They might have toasted IndyCar success but overseas stars James Hinchcliffe and Alex Rossi admit their first taste of the Bathurst 1000 has felt like "drinking out of a fire hose".
Hinchcliffe and Rossi arrived at Mount Panorama as Great Race dark horses after accepting a Supercars wildcard entry with Holden heavyweight Walkinshaw Andretti United for Sunday's premier enduro.
However, they received a quick reality check.
The high-profile pair found the mountain tough enough under clear skies, finishing at the back of the field in each practice session.
Then the real test came.
The heavens opened for Friday's qualifying, ensuring even more treacherous conditions for the Bathurst rookies.
They finished second last in the 26-strong field - more than six seconds behind provisional pole sitter and series leader Scott McLaughlin of Ford.
It ensures they face the daunting task of starting on Sunday at the back of the grid.
"It's a bit of a baptism of fire for us here," said Hinchcliffe.
"Alex and I were joking earlier it's kind of like drinking out of a fire hose.
"We have very little car knowledge, zero track knowledge and, obviously, this is one of the most daunting, challenging race tracks in the world.
"But man, it's beautiful. All the hype, it's everything everybody said it was and then some."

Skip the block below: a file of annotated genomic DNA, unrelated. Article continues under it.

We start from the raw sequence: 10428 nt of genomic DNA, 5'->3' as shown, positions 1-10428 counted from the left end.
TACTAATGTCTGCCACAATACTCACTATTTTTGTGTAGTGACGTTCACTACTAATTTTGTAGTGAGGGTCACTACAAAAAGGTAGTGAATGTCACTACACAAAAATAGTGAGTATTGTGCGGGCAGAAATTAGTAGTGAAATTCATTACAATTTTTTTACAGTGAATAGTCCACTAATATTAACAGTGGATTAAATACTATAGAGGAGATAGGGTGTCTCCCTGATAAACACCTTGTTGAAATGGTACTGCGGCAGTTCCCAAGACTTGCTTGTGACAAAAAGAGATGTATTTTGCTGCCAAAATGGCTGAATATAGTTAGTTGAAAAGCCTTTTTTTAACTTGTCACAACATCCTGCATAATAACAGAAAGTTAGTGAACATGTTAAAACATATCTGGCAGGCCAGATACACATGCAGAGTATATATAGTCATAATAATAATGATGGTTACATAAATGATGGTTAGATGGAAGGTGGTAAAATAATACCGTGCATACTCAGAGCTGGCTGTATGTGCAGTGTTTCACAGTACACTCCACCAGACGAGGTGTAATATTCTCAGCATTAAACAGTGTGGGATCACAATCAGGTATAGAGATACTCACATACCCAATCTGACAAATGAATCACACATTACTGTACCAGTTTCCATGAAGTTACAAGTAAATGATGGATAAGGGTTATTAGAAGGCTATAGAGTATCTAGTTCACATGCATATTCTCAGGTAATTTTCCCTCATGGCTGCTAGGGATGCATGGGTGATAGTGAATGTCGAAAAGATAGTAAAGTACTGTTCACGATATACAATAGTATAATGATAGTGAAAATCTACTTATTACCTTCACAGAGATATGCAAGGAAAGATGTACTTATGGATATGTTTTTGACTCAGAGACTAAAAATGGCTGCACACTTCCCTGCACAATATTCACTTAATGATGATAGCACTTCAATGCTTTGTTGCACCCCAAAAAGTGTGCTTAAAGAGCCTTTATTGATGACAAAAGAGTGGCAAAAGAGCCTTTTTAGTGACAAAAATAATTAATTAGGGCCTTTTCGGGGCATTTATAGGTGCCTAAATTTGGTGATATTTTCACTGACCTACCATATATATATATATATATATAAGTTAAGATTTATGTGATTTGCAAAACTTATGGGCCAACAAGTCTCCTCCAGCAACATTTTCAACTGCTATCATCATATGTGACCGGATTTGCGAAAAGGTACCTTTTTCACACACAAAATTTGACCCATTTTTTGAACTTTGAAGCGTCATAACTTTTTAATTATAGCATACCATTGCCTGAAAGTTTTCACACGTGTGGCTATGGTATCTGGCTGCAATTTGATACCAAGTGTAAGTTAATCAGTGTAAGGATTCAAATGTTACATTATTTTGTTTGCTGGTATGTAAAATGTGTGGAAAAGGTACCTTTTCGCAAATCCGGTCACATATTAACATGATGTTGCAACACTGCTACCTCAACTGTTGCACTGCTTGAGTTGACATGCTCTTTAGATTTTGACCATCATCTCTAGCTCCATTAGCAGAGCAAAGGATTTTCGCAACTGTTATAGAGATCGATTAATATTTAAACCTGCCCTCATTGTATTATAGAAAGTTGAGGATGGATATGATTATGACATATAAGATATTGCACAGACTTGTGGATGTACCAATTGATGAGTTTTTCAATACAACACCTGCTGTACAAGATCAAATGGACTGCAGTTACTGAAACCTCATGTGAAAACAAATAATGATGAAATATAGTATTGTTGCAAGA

Hinchcliffe last sat behind the wheel of a Supercar in 2012 on the Gold Coast, while Rossi has never raced in the category, let alone seen the notorious Mount Panorama track.
And alarm bells seemed to be ringing for the IndyCar stars after it emerged Rossi ran off track at Supercars testing last week at Winton, cutting short their three-day session by 24 hours.
Yet the pair were talked up as outside chances of a Bathurst boilover, with Ford star Chaz Mostert backing them to cause an upset in the 161-lap classic.
Certainly, no one can argue with their resumes.
Rossi first came to prominence by claiming the famous Indianapolis 500 in 2016, while Hinchcliffe has such a high IndyCar profile he has earned a spot in US TV's Dancing with the Stars.
However, the pair admitted they felt like rookies after a humbling start at the mountain.
"It was a lot to learn," said Rossi.
"What we keep reminding ourselves is not only is this a new track for us, but it's a car that we're not completely comfortable with either.
"We're trying to figure out all of those things at once, around a place that doesn't have a margin for error.
"We'll just have to keep chipping away at it."